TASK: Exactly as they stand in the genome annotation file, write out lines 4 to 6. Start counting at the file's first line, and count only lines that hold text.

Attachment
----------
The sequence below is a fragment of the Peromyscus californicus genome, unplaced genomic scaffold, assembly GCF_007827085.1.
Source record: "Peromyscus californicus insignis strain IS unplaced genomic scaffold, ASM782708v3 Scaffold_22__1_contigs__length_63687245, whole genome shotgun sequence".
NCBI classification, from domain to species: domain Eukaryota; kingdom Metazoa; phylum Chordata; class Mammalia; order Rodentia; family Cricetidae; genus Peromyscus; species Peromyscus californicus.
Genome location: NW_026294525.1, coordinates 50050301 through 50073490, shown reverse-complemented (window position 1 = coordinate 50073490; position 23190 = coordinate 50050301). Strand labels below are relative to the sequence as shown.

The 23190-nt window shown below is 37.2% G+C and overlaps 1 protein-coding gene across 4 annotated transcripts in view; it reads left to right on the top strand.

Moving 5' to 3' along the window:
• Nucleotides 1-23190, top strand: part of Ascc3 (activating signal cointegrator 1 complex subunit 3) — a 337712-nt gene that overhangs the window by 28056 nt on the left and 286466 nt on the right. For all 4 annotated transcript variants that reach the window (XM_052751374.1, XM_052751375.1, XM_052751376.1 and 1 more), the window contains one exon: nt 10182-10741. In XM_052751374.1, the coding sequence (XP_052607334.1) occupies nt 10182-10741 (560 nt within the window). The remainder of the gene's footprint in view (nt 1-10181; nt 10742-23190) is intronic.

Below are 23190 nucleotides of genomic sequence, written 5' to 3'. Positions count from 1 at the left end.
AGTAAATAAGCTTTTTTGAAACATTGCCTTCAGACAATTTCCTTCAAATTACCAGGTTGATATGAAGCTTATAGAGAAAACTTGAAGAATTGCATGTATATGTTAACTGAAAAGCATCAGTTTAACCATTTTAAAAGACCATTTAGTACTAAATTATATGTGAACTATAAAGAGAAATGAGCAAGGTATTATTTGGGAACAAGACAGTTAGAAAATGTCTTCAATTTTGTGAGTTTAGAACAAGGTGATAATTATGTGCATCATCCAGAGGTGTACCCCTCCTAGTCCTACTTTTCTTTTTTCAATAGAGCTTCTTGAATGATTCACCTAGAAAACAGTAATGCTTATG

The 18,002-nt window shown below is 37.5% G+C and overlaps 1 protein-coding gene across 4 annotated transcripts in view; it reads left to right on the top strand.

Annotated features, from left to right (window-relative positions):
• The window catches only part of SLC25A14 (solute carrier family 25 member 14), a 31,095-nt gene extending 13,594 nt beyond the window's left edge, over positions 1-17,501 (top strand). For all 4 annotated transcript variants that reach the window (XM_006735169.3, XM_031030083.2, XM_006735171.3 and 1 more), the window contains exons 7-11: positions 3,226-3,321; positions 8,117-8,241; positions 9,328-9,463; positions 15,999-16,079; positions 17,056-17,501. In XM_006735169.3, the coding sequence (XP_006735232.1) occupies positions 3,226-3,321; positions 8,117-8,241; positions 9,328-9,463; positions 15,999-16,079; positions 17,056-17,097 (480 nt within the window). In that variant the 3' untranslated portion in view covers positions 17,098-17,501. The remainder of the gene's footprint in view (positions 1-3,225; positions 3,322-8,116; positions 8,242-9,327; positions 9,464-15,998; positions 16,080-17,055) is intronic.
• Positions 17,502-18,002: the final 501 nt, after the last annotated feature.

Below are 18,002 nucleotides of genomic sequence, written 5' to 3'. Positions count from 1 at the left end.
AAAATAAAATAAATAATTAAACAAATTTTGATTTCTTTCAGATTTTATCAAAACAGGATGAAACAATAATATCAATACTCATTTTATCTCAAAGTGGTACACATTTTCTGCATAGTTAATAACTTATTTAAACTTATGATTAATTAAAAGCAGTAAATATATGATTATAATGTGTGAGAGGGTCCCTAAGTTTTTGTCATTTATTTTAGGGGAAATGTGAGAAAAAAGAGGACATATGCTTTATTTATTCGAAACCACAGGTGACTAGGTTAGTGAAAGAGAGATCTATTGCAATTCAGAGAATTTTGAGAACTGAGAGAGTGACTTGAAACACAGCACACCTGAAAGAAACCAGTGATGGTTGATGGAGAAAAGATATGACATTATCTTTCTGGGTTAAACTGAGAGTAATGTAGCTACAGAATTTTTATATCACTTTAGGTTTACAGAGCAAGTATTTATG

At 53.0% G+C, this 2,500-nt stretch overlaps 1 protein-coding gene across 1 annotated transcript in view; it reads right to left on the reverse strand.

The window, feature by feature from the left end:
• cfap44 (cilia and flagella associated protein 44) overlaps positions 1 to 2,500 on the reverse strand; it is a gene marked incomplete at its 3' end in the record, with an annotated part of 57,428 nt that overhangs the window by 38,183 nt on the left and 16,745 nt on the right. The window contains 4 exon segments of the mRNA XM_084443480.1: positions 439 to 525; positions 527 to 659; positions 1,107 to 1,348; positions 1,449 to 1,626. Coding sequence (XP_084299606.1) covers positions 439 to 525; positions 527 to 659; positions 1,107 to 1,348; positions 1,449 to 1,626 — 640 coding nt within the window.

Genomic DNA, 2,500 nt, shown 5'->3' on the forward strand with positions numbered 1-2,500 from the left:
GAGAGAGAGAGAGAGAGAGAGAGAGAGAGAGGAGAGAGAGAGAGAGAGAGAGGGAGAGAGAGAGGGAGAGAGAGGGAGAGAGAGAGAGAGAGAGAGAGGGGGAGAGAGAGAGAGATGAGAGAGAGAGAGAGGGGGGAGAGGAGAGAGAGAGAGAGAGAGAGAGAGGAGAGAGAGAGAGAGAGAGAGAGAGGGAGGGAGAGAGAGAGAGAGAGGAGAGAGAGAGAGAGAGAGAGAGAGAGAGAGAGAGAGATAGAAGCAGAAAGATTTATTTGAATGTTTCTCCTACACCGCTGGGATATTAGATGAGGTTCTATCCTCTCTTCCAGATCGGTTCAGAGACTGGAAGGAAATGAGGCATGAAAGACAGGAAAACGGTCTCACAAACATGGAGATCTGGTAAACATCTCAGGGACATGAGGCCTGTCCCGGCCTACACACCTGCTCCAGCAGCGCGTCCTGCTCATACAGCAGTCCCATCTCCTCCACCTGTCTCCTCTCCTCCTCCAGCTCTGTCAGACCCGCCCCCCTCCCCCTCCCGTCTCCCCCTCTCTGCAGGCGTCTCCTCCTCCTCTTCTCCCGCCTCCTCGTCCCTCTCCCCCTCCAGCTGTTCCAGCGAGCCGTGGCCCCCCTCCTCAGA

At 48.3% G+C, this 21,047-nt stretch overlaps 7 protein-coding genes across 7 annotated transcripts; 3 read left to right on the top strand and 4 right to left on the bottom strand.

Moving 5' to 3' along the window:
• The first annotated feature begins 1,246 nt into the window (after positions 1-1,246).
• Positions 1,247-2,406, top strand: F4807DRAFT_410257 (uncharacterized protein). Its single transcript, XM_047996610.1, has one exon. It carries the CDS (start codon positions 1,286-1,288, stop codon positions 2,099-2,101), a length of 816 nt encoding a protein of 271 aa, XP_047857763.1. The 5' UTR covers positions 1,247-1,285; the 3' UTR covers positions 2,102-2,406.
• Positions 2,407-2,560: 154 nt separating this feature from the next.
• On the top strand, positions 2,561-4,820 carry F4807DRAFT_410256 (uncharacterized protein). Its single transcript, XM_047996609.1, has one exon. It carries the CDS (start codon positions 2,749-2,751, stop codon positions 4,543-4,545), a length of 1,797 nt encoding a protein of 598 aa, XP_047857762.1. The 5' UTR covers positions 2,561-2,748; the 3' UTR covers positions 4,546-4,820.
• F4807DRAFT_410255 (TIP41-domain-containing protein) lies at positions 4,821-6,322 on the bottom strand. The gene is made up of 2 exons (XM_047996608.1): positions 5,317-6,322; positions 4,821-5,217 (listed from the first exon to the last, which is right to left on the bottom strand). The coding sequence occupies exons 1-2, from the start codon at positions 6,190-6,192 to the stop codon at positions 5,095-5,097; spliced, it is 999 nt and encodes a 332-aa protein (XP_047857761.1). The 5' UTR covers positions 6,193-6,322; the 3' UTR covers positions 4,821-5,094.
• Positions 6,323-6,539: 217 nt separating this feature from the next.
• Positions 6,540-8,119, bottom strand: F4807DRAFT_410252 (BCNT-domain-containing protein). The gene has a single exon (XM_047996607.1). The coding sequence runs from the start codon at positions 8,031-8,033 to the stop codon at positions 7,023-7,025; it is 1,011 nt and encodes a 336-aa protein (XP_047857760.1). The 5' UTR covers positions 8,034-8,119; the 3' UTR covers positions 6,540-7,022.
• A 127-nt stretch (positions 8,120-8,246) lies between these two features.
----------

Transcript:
Genome location: NW_026294525.1, coordinates 50050301 through 50073490, shown reverse-complemented (window position 1 = coordinate 50073490; position 23190 = coordinate 50050301). Strand labels below are relative to the sequence as shown.

The 23190-nt window shown below is 37.2% G+C and overlaps 1 protein-coding gene across 4 annotated transcripts in view; it reads left to right on the top strand.

Moving 5' to 3' along the window: